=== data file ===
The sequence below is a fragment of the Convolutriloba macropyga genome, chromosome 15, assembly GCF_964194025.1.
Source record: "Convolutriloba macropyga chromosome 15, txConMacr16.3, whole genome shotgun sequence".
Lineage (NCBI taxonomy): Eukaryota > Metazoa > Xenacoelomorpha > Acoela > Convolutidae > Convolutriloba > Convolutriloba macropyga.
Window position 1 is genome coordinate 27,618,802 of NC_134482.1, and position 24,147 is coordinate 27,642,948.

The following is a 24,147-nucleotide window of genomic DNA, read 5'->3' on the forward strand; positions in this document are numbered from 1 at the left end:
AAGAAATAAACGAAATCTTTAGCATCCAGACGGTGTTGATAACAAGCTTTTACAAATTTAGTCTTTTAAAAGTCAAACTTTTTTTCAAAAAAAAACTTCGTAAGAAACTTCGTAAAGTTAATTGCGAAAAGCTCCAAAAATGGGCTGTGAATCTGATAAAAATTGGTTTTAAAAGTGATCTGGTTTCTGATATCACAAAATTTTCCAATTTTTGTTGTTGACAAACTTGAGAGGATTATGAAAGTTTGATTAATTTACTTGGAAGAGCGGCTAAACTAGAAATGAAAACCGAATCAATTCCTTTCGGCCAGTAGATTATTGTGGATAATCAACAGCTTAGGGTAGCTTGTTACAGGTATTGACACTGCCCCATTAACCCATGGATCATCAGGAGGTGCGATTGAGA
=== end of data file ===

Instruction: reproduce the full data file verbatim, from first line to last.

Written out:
The sequence below is a fragment of the Convolutriloba macropyga genome, chromosome 15, assembly GCF_964194025.1.
Source record: "Convolutriloba macropyga chromosome 15, txConMacr16.3, whole genome shotgun sequence".
Lineage (NCBI taxonomy): Eukaryota > Metazoa > Xenacoelomorpha > Acoela > Convolutidae > Convolutriloba > Convolutriloba macropyga.
Window position 1 is genome coordinate 27,618,802 of NC_134482.1, and position 24,147 is coordinate 27,642,948.

The following is a 24,147-nucleotide window of genomic DNA, read 5'->3' on the forward strand; positions in this document are numbered from 1 at the left end:
AAGAAATAAACGAAATCTTTAGCATCCAGACGGTGTTGATAACAAGCTTTTACAAATTTAGTCTTTTAAAAGTCAAACTTTTTTTCAAAAAAAAACTTCGTAAGAAACTTCGTAAAGTTAATTGCGAAAAGCTCCAAAAATGGGCTGTGAATCTGATAAAAATTGGTTTTAAAAGTGATCTGGTTTCTGATATCACAAAATTTTCCAATTTTTGTTGTTGACAAACTTGAGAGGATTATGAAAGTTTGATTAATTTACTTGGAAGAGCGGCTAAACTAGAAATGAAAACCGAATCAATTCCTTTCGGCCAGTAGATTATTGTGGATAATCAACAGCTTAGGGTAGCTTGTTACAGGTATTGACACTGCCCCATTAACCCATGGATCATCAGGAGGTGCGATTGAGA